Lleyton Hewitt named in tennis hall of fame

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The honor for former world number one Hewitt came on the Australian's 40th birthday.

Hewitt, who amassed 30 tour-level singles titles in his 18-year career, will be inducted in the Player Category.

Not only was he elected by the Hall of Fame's official voting group of media, historians and Hall of Famers, he came first in a global fan vote that took place last year.

Hewitt beat Pete Sampras in the final of the US Open in 2001 and ascended to No. 1 in the ATP rankings. Hewitt captured the Wimbledon title the following year and was a finalist at the Australian Open in 2005.

"I am hugely honored to be inducted into the International Tennis Hall of Fame," said Hewitt.

"When you are competing, you're so focused on training and your results that week or that year, you don't really look ahead to something like this," he added. 

"But when that is all compiled up and deemed deserving of becoming a Hall of Famer, well, it's just the ultimate recognition for a player, and I'm so honored," Hewitt said.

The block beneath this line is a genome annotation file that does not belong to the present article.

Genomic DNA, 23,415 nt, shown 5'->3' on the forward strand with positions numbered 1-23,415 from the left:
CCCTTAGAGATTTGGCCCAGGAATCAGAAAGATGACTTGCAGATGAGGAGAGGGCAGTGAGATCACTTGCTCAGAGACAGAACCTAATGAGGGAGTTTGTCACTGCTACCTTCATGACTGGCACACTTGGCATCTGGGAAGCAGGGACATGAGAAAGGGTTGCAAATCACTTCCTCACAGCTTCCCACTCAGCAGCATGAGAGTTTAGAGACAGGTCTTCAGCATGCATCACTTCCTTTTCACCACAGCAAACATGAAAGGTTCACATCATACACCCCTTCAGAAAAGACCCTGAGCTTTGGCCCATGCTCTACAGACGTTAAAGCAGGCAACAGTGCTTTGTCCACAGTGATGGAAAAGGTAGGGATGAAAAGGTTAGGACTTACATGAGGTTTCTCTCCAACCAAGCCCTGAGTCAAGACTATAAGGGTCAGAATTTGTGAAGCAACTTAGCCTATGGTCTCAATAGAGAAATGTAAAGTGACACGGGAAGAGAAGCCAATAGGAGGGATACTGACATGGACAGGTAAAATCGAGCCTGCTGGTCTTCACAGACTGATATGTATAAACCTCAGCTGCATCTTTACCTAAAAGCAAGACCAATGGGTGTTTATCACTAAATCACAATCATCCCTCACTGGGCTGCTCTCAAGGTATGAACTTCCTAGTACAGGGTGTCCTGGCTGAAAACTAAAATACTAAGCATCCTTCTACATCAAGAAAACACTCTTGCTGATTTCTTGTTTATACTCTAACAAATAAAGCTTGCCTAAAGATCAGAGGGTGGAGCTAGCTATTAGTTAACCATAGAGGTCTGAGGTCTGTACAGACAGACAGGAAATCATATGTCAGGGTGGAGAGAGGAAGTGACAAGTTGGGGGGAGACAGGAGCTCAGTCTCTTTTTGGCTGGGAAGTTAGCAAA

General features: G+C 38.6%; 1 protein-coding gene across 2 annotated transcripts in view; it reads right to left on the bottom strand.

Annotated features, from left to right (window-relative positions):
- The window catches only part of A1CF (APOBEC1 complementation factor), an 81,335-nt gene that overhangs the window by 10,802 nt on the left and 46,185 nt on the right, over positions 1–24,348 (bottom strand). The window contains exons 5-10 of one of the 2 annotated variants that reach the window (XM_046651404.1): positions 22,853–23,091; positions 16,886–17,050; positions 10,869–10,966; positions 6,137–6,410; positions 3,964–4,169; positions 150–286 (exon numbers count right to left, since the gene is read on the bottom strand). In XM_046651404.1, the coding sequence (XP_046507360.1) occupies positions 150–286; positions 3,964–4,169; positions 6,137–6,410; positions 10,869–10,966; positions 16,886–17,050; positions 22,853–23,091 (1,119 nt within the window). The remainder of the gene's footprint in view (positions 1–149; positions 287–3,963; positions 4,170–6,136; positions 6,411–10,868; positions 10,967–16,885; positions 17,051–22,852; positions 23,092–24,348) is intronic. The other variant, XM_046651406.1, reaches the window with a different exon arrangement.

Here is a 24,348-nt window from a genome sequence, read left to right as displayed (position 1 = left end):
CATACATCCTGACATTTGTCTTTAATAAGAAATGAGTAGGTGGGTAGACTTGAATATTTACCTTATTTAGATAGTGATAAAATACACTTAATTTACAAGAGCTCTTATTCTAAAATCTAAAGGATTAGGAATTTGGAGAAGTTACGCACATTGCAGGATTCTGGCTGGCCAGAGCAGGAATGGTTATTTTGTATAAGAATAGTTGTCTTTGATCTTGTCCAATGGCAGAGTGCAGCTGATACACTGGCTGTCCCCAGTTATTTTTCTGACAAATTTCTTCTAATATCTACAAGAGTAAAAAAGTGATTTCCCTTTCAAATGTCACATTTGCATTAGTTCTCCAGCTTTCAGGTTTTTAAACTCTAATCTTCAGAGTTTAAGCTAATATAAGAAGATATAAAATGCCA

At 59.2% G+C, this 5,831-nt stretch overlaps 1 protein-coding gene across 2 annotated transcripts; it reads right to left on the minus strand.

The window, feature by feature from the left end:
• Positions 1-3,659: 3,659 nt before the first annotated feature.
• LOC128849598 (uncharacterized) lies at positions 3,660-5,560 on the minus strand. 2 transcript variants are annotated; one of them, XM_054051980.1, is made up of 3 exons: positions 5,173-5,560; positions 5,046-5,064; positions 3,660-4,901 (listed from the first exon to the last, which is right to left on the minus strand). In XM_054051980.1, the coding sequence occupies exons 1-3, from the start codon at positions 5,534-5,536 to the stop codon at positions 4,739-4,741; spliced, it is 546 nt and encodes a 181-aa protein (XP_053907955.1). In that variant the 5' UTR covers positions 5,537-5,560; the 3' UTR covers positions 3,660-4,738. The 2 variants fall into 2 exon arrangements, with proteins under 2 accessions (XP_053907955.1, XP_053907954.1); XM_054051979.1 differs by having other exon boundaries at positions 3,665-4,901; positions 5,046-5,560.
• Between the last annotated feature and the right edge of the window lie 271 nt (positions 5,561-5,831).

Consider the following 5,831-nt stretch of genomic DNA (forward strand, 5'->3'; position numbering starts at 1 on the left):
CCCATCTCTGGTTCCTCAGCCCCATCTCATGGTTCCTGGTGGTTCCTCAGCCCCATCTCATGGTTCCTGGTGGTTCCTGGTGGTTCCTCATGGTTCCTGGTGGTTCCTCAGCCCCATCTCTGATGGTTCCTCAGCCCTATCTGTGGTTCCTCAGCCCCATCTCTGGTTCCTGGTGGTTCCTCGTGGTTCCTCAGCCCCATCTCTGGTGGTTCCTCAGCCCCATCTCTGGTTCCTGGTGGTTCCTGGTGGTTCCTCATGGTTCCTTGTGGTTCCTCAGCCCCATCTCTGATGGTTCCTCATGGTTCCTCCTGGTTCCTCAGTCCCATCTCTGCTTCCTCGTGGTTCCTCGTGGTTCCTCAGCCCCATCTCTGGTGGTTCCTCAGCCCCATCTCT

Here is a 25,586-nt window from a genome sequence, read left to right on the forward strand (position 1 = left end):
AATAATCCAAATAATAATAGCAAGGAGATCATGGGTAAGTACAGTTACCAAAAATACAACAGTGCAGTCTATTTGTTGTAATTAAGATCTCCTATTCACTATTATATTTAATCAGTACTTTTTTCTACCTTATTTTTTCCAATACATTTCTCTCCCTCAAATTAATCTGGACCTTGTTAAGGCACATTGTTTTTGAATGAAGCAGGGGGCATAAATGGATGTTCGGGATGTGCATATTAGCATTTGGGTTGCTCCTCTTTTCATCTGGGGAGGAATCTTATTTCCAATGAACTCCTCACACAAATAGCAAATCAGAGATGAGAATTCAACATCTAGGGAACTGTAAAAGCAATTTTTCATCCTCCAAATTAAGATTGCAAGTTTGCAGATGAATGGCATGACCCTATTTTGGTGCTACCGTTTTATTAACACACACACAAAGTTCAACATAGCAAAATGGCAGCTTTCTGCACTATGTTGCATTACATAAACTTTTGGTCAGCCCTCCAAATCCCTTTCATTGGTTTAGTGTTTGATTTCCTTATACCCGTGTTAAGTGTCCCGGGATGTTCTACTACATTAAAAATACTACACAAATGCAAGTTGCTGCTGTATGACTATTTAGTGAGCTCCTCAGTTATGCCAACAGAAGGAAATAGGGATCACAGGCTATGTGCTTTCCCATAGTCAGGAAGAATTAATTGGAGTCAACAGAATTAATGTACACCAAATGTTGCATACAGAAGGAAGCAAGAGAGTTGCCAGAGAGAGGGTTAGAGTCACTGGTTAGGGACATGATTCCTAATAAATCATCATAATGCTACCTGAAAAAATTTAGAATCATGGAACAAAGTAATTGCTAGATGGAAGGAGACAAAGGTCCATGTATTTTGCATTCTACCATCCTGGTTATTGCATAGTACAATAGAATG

The Original 9 of women's professional tennis -- Americans Peaches Bartkowicz, Rosie Casals, Julie Heldman, Billie Jean King, Kristy Pigeon, Nancy Richey and Valerie Ziegenfuss as well as Australians Judy Tegart Dalton and Kerry Melville Reid -- took action 50 years ago when they refused to accept the growing disparity in prize money and playing opportunities between women and men in tennis.

On September 23, 1970 the Original 9 signed what would become iconic $1 contracts under the leadership of tennis promoter and World Tennis Magazine publisher Gladys Heldman in order to compete on their own terms, even though competing in their own non-sanctioned event threatened their careers.

Their first event led to the creation of the Virginia Slims Circuit and set the stage for today's WTA Tour.

King welcomed the decision for the Original 9 to serve as the first group to be inducted into the Hall of Fame.

"This is one of the biggest honors we've ever had," she said. "We're all so excited because of what we went through together. The nine of us were willing to give up our careers for the rest of our lives and never play again for this opportunity to start something."

King also paid tribute to innovative coach Dennis Van der Meer, who rounds out the class of 2021, calling him "a brilliant tennis mind and instrumental in our sport's growth."